Top Stories

Bank regulator raises mortgage stress test level, making it harder to qualify for home loan

Canada’s top banking regulator is raising the mortgage stress test level to 5.25 per cent or two percentage points above the market rate, whichever is higher.

That’s a hike from 4.79 per cent, which is the current average posted rate at Canada’s biggest lenders.

Thursday’s change by the Office of the Superintendent of Financial Institutions (OSFI) means borrowers will need to prove that their finances can pay for the loan at that higher rate, regardless of what a lender is willing to lend them. This would make it harder to qualify for a home loan, shrinking the pool of qualified borrowers and ultimately bringing down some of the upward pressure on house prices in the country.

OSFI says the new rules will be in place as of June 1.

Known colloquially as the “stress test,” the rules came into force in early 2018 and had the effect of cooling down what was at the time an overheated property market — although after they were announced in late 2017, there was a flurry of last-minute buying by people trying to get in before they would be locked out of buying.

Once they were in place in early 2018, the frenzy died down.

While there are a number of different facets to the rules, officially known as the B-20 Guidelines, they boil down to essentially one principle: would-be home buyers would have their finances tested to see if they could cover their mortgage payments should rates rise much higher than they were at the time they signed up for the mortgage.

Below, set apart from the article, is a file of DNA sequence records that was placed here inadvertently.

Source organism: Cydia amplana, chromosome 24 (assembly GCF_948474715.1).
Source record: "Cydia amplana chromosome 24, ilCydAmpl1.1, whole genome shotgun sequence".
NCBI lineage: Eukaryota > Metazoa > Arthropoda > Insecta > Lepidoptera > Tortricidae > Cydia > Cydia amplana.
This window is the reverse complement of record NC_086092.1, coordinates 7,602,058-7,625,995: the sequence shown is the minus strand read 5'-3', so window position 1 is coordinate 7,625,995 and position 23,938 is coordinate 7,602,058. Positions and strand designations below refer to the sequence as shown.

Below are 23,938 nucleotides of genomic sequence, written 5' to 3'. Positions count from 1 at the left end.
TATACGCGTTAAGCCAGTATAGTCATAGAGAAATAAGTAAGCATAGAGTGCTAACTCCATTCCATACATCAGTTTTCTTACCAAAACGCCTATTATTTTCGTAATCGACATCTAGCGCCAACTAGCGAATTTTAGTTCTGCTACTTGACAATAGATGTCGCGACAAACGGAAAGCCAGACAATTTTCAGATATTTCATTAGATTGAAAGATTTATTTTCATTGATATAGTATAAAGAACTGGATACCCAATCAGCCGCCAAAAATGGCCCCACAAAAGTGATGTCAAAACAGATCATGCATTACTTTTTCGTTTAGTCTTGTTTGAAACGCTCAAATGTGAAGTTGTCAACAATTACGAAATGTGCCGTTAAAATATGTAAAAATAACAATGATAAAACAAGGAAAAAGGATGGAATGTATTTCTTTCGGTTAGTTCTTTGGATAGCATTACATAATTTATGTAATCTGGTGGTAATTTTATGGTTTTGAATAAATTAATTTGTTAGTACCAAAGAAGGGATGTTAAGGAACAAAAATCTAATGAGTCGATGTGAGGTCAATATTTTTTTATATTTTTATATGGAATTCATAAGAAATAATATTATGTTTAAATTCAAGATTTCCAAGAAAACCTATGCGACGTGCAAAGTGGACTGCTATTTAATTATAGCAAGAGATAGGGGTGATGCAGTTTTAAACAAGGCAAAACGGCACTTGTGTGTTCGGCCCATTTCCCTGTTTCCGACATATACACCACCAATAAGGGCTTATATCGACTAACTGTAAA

The testing bar was set at whatever was higher: two percentage points over the mortgage rate they were offered, or whatever the average five-year posted fixed rate is at Canada’s big banks. 

Functionally, that five-year average rate has been the bar that most uninsured borrowers have been asked to meet, since market rates have been much lower than two percentage points below that level for almost the entire period of the stress test’s existence.

A look at the numbers

Currently, the average posted five-year big bank mortgage rate is 4.79 per cent, but it’s not difficult to find a loan at about half that rate, a little over two per cent, by shopping around.

A look at the numbers shows how easy it is to get in over your head.

At two per cent, a 25-year mortgage of $300,000 would cost $1,270 a month. But if rates were to rise to 4.79 per cent, where the big bank posted rates already are, that monthly payment goes up by almost $500 a month, to $1,709.

That’s an increase of almost 35 per cent to a borrower’s monthly budget. 

At 5.25 per cent, the new stress test rate, the monthly payment would jump to $1,788 a month.

If the numbers show that a borrower’s finances wouldn’t be able to withstand a significant rate hike, the borrower fails the stress test, and a lender isn’t allowed to lend them money. 

COVID-19 changed the plan

The banking regulator was looking into perhaps setting some other sort of benchmark for the stress test prior to COVID-19, but the pandemic shelved those plans.

In addition to the higher rate, OSFI also says it plans to “revisit the calibration of the qualifying rate at least once a year to ensure it remains appropriate for the risks in the environment.”

The move by OSFI comes as the average price of a Canadian home rose by 25 per cent in the year up until the end of February.

That’s prompted a flurry of calls for policymakers to step in again to make sure borrowers aren’t getting in over their heads.


Source link

bourbiza

Bourbiza Mohamed. Writer and Political Discourse Analysis.

Related Articles

Leave a Reply

Back to top button